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Mexico wants the Catholic Church to apologize for “offensive atrocities” against indigenous peoples



The President of Mexico wrote an open letter to Pope Francis asking for an apology for the church’s role in the Spanish conquests against the country 500 years ago.

On the eve of Columbus Day, President Andres Manuel López Obrador wrote a two-page letter posted on Twitter on Saturday.

“The Catholic Church, the Spanish monarchy and the Mexican government must publicly apologize for the insulting atrocities suffered by the indigenous population,” the letter said. “They deserve not only this generous treatment on our part, but a sincere commitment that we will never, ever, disrespect their beliefs, cultures, let alone be condemned or marginalized on economic or racist grounds.”

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Lopez Obrador also asked the pope to make a statement in favor of Miguel Hidalgo, the leader of 19th-century Mexico’s independence who was once thought to have been excommunicated for his involvement in the uprising. Researchers later said that Hidalgo appeared to have confessed his sins before being executed and was thus not excommunicated.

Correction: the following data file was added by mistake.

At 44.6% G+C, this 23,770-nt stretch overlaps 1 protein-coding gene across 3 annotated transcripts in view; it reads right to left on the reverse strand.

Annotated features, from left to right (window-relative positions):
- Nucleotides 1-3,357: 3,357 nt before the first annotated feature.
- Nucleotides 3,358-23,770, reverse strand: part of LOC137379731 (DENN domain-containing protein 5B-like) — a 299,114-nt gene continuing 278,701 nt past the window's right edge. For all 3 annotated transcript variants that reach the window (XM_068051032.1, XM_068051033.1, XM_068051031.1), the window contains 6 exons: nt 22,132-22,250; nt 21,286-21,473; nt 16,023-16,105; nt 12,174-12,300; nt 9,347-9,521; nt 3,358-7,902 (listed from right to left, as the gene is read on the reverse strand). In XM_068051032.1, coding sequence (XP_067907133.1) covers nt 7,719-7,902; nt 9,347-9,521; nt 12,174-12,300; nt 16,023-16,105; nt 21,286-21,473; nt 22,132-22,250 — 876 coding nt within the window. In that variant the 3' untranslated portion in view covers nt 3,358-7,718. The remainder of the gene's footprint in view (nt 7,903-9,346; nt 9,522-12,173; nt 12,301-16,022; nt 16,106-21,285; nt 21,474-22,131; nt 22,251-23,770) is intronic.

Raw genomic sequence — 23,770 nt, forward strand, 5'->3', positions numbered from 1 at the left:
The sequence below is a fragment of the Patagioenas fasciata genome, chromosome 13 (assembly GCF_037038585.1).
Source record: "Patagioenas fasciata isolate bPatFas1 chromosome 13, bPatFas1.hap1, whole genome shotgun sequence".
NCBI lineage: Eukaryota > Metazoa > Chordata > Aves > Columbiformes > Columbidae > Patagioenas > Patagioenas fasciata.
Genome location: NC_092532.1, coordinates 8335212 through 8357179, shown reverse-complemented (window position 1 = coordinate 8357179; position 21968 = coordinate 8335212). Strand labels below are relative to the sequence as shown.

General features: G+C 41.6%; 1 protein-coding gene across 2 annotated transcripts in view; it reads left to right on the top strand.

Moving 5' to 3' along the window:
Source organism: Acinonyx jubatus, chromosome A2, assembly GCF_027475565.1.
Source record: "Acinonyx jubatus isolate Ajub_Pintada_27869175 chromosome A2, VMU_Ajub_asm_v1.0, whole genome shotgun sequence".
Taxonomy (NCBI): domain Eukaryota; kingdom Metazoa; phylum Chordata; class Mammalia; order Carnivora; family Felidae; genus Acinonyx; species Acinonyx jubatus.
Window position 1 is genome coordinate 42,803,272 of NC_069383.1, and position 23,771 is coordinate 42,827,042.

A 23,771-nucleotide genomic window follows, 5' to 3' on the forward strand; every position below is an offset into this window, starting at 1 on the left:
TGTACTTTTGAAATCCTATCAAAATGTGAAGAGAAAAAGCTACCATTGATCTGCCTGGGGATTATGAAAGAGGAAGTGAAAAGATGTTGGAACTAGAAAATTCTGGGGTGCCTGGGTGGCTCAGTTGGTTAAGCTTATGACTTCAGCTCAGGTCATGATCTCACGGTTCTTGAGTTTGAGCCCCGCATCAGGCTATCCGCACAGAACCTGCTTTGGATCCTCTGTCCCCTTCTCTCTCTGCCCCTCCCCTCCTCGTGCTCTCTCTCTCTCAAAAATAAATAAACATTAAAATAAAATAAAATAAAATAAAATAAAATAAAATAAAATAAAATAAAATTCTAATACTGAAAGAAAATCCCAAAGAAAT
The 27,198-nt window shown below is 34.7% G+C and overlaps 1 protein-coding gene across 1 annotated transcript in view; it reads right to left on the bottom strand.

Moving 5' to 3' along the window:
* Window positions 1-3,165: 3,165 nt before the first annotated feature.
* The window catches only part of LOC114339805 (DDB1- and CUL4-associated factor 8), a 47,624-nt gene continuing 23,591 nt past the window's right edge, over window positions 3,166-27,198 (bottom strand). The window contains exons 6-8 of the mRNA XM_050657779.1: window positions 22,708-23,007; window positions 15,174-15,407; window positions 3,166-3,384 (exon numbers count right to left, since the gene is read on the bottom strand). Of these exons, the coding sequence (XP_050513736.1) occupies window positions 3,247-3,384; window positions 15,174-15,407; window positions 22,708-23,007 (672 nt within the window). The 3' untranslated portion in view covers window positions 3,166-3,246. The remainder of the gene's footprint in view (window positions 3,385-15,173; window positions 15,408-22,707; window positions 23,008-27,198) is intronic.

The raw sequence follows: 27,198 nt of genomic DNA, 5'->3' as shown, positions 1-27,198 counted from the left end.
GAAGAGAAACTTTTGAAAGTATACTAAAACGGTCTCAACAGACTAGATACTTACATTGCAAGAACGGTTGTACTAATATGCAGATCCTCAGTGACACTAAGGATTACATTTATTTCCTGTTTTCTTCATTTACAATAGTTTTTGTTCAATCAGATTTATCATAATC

In the past, Pope Francis has apologized on behalf of the church and the exploitation of indigenous peoples during a tour of Mexico in 2016.

“In many cases, your people have been misunderstood and excluded from society in a systematic and organized way,” he told a liturgy in front of tens of thousands of people. “Some people think that your values, culture and traditions are lower. Others, intoxicated by power, money and market trends, have stolen your land or polluted it. “

Lopez Obrador asked the Spanish government for an apology in 2019, which Spanish Prime Minister Pedro Sanchez rejected.

Lopez Obrador’s letter was given by his wife, Beatrice Gutierrez Mueller, who is traveling to Europe for archeological and historical artifacts that will be on display next year for the 200th anniversary of Mexico’s independence.

The letter was also tweeted the same day that Mexican authorities removed a controversial statue of Christopher Columbus in the country’s capital ahead of planned protests to demolish it.

Mexico City Mayor Claudia Scheinbaum has rejected the idea of ​​removing the statue because of the protests, saying it was for restoration. For some, Columbus Day continues to mark governance based on discrimination against indigenous peoples. A petition circulating on Change.org gathered more than 1,700 signatures to remove it.

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Associated Press contributed.




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